On the Trail

2009 Bordeaux Hits Reemerge

David Driscoll
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For my own personal drinking preferences, I think 2009 and 2015 are the two best vintages of Bordeaux of the last twenty years. I like ripeness, but I also like finesse. I'll choose elegance over power every day of the week and ultimately I value charm more than I do depth or supreme complexity. I know plenty of people who think 2010 was better than 2009 and just about all of my colleagues think 2016 might be the best vintage they've ever tasted. But this is America and while it may not always seem like it when I watch the news today, I think it's OK to disagree. After re-tasting a number of 2009's greatest hits again this week with my co-workers, I looked at them and asked: "How can you argue with these wines? The proof is in the bottle!" There were a few folks who quickly dismissed 2009 as too ripe and not classic enough in its character upon release, but I think we can put that summation to bed with the evolution of wines like the 2009 Malartic Lagraviere, a wine that showcases incredible terroir-driven, secondary flavors like pine, exotic spice, and earth alongside all the lush, pretty, soft-textured fruit. The wine is elegance defined. It's absolutely gorgeous. If the 2010 version drinks like Sofia Vergara, the 2009 has turned into Audrey Hepburn. 

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Not only is the grace and grandeur of 2009 on display in the Malartic, it's apparent in the values like the 2009 Lalande Borie as well. I hadn't tasted this wine since the Spring of 2016 until this week and I can't believe the difference another year and a half in the bottle has made. The dark and rich flavors of cassis and black fruit are still present, but they've now made way for more of the secondary flavors to come out and the tannins are a bit finer and less dusty than last time around. There's more earth, but the ripeness still guides the wine from the first sip to the final finish. I love the wines of the Ducru Beaucaillou, and this second label from the Borie family drinks like a more affordable version of the bigger gun, and a more approachable version at this stage in the game. While most of the 2009's I've tasted recently could age further, they're tasting soooooo good right now. For example, I love how the 2009 Latour Martillac is beginning to show some of that textbook Gravesian minerality now that it's had some time to shed the baby fat of that ripe 2009 fruit. When we tasted this wine recently you could finally get deep into the iron, graphite, and flinty notes that make the wine one of the best expressions of true terroir in all of Bordeaux. The fruit is still there to round out the edges, but the evolution on display here is what makes this wine worth buying. You can let it go another decade if you want, but there's no need if you don't want to.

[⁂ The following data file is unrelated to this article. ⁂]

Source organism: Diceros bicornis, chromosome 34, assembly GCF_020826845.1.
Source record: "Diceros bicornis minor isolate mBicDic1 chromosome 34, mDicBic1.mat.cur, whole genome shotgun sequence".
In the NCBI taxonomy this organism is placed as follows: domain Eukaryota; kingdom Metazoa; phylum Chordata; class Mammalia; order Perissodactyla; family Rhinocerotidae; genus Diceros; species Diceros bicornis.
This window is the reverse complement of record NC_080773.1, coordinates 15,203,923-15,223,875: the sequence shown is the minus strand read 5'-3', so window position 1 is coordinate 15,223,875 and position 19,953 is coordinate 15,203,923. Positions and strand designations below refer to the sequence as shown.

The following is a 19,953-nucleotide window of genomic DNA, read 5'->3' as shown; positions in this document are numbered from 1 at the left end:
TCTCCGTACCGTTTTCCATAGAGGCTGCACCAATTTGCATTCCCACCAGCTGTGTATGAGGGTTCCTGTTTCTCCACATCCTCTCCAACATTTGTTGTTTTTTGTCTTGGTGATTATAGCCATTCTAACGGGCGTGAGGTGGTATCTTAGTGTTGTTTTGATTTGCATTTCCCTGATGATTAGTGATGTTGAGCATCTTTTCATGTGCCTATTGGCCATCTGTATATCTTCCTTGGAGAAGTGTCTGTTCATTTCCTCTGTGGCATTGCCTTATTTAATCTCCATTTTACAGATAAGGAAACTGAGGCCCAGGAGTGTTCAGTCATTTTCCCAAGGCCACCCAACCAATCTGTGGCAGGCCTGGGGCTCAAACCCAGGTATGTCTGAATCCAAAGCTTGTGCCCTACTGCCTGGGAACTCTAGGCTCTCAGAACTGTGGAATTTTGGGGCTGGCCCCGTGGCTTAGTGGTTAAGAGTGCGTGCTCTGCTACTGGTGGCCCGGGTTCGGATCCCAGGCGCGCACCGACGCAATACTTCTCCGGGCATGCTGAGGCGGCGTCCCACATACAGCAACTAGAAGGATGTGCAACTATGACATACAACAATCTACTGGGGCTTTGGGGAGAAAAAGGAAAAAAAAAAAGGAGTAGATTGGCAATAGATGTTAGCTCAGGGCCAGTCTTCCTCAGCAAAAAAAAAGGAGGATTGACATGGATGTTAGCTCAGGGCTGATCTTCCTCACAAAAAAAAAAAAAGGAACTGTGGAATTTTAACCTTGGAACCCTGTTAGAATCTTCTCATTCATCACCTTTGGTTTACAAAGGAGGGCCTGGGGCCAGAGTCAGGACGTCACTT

-David Driscoll